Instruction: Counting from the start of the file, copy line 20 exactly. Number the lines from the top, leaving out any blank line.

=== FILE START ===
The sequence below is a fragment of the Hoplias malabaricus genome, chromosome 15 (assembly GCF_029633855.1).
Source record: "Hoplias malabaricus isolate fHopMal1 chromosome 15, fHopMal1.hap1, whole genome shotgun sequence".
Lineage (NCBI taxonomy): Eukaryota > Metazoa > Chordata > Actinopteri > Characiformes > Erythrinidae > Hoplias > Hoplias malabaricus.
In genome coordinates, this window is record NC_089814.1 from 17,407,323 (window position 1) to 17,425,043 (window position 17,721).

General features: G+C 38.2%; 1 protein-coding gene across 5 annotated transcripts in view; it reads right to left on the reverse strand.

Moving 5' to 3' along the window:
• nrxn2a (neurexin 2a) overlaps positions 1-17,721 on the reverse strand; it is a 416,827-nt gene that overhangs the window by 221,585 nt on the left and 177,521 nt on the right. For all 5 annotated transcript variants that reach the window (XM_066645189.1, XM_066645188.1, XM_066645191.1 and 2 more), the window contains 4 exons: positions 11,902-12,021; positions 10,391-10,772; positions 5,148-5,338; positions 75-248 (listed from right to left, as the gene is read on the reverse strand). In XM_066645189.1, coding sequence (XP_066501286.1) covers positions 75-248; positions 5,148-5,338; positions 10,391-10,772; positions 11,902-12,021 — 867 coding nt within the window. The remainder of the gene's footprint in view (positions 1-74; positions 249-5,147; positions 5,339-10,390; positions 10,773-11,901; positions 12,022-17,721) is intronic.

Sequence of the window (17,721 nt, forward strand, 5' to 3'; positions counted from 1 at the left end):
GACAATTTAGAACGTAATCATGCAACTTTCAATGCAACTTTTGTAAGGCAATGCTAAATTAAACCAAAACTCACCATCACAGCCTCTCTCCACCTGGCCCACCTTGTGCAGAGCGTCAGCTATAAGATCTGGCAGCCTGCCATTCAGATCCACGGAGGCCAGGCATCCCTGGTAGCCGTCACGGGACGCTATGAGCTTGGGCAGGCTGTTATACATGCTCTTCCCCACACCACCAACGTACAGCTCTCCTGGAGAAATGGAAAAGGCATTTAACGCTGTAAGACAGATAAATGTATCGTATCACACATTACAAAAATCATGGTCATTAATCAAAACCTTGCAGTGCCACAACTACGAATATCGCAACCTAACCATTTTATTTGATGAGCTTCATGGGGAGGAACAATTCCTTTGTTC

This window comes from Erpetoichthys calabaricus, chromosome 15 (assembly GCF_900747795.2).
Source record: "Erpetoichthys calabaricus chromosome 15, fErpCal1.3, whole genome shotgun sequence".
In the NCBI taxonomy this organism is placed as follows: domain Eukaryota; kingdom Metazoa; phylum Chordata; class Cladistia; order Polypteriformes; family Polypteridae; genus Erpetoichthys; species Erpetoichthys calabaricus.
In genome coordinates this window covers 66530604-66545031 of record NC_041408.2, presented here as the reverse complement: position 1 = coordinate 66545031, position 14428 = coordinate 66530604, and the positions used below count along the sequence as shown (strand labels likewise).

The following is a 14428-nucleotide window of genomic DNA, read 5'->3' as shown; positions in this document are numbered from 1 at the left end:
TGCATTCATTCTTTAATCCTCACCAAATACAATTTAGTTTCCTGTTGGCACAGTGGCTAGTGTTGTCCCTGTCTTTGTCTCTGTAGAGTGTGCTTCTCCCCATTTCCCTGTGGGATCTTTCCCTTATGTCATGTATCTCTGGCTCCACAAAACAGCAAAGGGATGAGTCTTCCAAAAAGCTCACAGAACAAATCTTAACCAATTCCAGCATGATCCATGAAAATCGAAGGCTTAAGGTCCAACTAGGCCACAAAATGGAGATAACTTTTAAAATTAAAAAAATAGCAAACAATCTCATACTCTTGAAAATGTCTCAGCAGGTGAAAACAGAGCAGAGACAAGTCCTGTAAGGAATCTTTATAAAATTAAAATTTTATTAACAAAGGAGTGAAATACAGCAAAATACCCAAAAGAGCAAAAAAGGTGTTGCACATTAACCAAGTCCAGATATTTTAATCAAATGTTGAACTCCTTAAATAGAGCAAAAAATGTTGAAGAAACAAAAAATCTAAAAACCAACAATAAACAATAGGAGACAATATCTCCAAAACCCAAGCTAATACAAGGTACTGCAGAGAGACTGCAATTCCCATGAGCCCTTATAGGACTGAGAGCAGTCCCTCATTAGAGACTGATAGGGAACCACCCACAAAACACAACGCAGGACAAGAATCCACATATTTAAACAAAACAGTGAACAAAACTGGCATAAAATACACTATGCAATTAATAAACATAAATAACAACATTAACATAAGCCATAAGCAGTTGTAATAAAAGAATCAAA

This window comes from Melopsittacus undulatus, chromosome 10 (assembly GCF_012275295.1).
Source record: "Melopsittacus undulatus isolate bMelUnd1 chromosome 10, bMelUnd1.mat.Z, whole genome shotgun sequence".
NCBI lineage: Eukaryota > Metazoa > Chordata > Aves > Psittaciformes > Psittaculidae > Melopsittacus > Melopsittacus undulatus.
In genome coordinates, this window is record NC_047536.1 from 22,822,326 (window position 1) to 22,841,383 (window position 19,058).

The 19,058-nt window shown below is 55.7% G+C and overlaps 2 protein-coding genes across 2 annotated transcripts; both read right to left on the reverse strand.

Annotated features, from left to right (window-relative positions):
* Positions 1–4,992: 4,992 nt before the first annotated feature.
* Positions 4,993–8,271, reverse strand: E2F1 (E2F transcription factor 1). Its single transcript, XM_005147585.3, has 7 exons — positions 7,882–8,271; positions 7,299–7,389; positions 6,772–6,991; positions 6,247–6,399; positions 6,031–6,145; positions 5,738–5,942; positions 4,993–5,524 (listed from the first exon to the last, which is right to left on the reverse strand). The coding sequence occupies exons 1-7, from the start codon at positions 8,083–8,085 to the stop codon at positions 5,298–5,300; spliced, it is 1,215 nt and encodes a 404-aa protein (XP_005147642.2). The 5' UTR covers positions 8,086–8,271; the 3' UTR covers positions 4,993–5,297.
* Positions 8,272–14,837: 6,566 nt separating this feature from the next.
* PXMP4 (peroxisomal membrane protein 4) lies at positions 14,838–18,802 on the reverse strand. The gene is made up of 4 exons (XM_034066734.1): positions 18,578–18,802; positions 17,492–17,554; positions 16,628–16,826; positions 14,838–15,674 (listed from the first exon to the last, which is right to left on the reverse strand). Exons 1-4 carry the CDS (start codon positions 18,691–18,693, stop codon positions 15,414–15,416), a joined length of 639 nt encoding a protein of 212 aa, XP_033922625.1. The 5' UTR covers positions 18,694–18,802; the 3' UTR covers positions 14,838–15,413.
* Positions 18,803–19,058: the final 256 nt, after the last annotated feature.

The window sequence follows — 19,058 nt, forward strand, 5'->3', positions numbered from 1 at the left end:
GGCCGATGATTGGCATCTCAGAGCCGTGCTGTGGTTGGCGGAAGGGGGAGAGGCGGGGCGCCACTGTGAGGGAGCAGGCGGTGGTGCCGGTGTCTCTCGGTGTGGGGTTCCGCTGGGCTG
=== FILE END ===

The 19,058-nt window shown below is 55.7% G+C and overlaps 2 protein-coding genes across 2 annotated transcripts; both read right to left on the reverse strand.